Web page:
My husband and I had been married for 25 years. We raised 4 children, barely surviving the teen years. We have suffered significant setbacks financially, emotionally, and medically. My husband battled cancer; in fact, his battle with cancer is one of the reasons we are still together. Cancer and three days in January of 2018.
We were headed for divorce. After 25 years, we were no longer connected. We could not communicate well. We were both focused on day-to-day tasks, and we each had our assigned duties that we barely had to talk. We each just did our jobs. Neither of us was unhappy with our position. We were both content, but our separate duties did not require much interaction. I could handle all my tasks independently, and he was perfectly capable of doing the same.
Without much communication, we each became more and more independent. He began to make even more significant decisions without me, and to save myself the aggravation I was willing to let him. This increased the gap between us. We talked less and less. Communication became a chore that was much easier to ignore. We drifted apart.
➡️At first, I was not unhappy, just indifferent, but that changed with time, and I became resentful. I wanted a connection, passion, and love. It was awkward, tense, and uncomfortable when I reached out seeking companionship. So, I gave up; I stopped reaching out; I stopped trying. I did not know how my husband felt at the time. The communication was gone, and I could no longer read his emotions like I once could.
He was not reaching out either. He later told me he was afraid of rejection. Things got worse, and I moved out. It wasn’t a huge battle. It was a statement, “I’m leaving.” There was no resistance, no request to stay, just a nod of agreement, and I was gone. We were still married and talked occasionally. I needed his help a few times. He helped me get a good deal when I bought a new car. He was doing well on his own; it seemed he didn’t need me.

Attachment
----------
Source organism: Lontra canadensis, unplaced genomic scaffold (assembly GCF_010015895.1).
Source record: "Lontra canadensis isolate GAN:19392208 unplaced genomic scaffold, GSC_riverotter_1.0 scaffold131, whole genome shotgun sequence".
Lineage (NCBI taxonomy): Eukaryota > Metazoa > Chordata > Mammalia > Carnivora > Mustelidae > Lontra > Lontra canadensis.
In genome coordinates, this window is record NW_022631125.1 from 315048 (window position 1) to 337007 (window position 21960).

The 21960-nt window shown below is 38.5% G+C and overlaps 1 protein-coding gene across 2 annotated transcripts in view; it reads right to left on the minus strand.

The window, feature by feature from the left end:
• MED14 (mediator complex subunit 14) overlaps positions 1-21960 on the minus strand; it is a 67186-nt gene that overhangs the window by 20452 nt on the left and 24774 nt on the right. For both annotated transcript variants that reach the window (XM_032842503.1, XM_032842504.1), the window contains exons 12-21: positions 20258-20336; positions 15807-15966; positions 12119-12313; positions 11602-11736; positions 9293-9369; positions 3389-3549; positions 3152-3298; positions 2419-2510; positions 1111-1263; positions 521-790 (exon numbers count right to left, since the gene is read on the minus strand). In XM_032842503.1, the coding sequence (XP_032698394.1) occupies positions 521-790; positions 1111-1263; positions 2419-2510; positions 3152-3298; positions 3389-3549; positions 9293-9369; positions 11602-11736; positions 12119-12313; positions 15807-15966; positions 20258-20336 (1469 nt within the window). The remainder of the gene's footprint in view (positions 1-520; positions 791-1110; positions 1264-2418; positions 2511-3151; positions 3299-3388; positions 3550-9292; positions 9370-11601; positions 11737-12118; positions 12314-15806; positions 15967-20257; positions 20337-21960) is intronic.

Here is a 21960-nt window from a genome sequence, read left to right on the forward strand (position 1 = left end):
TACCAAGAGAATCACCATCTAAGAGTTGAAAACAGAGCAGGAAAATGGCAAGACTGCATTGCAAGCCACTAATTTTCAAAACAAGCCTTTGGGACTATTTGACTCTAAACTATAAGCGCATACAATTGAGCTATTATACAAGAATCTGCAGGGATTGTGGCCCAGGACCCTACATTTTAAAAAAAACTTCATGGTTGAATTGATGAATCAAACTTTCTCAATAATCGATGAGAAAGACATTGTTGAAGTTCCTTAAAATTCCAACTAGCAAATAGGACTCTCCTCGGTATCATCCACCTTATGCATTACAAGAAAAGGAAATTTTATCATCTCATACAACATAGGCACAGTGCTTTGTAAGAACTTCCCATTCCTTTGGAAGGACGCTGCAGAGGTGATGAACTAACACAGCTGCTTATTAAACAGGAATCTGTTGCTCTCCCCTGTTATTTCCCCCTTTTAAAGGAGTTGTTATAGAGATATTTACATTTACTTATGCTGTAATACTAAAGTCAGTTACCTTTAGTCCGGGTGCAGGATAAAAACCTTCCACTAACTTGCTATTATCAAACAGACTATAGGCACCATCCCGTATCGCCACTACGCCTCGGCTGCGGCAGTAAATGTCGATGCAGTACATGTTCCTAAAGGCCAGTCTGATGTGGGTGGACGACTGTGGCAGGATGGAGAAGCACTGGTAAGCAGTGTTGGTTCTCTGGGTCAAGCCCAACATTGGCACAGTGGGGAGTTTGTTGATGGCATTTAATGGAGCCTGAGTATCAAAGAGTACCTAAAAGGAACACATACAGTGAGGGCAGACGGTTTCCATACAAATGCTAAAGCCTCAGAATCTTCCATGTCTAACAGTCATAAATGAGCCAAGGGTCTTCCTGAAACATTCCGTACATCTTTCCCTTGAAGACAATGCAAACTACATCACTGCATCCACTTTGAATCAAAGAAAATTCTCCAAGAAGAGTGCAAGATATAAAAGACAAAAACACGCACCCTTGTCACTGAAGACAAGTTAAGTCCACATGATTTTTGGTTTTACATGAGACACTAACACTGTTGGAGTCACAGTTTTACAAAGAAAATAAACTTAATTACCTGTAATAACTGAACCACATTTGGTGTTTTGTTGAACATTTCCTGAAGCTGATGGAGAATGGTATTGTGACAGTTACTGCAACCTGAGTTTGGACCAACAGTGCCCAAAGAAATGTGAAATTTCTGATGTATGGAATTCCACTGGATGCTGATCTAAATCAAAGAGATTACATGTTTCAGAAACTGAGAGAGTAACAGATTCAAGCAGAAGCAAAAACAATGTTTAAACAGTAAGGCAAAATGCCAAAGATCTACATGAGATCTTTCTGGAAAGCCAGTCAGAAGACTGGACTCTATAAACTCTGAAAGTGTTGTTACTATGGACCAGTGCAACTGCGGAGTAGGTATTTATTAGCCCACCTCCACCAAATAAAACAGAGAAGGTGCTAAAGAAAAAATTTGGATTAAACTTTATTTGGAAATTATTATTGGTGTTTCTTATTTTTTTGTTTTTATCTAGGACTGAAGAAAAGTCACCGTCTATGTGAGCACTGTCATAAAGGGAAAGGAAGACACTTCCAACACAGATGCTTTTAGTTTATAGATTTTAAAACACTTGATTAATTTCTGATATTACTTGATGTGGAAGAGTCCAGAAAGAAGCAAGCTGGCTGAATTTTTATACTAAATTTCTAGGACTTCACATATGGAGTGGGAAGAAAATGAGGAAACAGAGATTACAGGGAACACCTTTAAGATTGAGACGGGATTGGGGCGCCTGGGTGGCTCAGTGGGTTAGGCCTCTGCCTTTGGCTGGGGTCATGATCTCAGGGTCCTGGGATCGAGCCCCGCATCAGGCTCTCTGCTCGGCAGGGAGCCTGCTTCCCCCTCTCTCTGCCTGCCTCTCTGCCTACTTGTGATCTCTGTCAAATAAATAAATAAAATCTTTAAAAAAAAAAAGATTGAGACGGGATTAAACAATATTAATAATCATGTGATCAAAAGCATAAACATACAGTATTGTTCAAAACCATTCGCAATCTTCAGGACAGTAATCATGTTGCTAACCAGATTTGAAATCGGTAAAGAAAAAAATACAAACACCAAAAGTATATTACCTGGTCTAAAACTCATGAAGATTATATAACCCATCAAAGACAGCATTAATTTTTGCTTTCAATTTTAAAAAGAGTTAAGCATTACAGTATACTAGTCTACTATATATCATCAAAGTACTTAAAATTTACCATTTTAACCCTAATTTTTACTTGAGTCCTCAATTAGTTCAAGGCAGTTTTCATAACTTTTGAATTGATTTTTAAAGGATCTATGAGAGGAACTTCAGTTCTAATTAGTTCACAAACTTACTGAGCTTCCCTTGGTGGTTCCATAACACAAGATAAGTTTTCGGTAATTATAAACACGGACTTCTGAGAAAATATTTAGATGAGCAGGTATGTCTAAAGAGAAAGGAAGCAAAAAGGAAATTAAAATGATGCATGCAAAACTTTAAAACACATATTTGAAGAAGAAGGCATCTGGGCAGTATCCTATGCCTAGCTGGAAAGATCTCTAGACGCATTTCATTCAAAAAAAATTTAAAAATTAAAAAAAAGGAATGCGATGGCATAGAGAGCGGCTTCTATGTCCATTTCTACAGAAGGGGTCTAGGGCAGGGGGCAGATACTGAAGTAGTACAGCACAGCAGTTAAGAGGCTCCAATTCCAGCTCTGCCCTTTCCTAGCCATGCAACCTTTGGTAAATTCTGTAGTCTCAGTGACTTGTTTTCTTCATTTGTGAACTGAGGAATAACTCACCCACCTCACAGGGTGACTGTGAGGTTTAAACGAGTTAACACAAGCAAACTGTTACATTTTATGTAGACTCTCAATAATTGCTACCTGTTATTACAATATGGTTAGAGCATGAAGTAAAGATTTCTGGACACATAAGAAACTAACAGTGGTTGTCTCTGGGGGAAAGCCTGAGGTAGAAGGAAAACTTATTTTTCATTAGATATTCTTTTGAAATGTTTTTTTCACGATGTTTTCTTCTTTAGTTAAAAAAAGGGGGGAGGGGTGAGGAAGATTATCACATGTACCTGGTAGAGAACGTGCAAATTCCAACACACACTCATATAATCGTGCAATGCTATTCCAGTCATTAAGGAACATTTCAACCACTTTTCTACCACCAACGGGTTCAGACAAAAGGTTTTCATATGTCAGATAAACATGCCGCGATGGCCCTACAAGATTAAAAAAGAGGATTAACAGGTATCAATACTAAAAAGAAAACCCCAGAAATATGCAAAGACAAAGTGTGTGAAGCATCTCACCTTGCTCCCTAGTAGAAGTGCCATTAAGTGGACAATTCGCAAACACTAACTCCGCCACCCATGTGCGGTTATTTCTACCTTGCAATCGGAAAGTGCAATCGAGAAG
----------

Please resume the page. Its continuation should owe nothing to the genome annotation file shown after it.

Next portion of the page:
We were living apart for 6 months when he got sick. He found out he had cancer. He would need help with doctor’s appointments, surgeries, treatments, and recovery. I said I would be there for him. We were once again living together, and I was still resentful. I didn’t like feeling that way. I wanted communication and a connection but did not know how to get it. I asked him about marriage counseling, but he thought it would be a lengthy torturous process. I heard about the marriage intensive. We signed up. Three days of intense marriage counseling.
We talked on the drive there and agreed we would put in 100%. If it failed, we would both be able to say, “We tried everything; it just didn’t work.” For 3 days, we “discussed” old patterns, past hurts, stupid mistakes, and misunderstandings. These “discussions” involved raised voices, nasty words, and a lot of pain and tears. We were both so consumed with our own pain that neither could acknowledge the other’s pain. We learned how alone we each felt.
We still cared deeply for each other, and we wanted to erase the pain the other was feeling. We knew we still loved each other and wanted to fix our relationship… In the marriage intensive, we began to heal. We began discussing why we fell in love, our favorite moments, and our hopes and dreams for the future. We learned new communication styles that work, coping skills that build relationships, and how to trust each other. We began to fall in love all over again.
It wasn’t all solved in those three days. We still had a lot of work to do, and we still have work to do. My husband has been cancer-free for several years now; we are still married and in love. Our marriage is a work in progress, and we continue to work at it because we want to be together.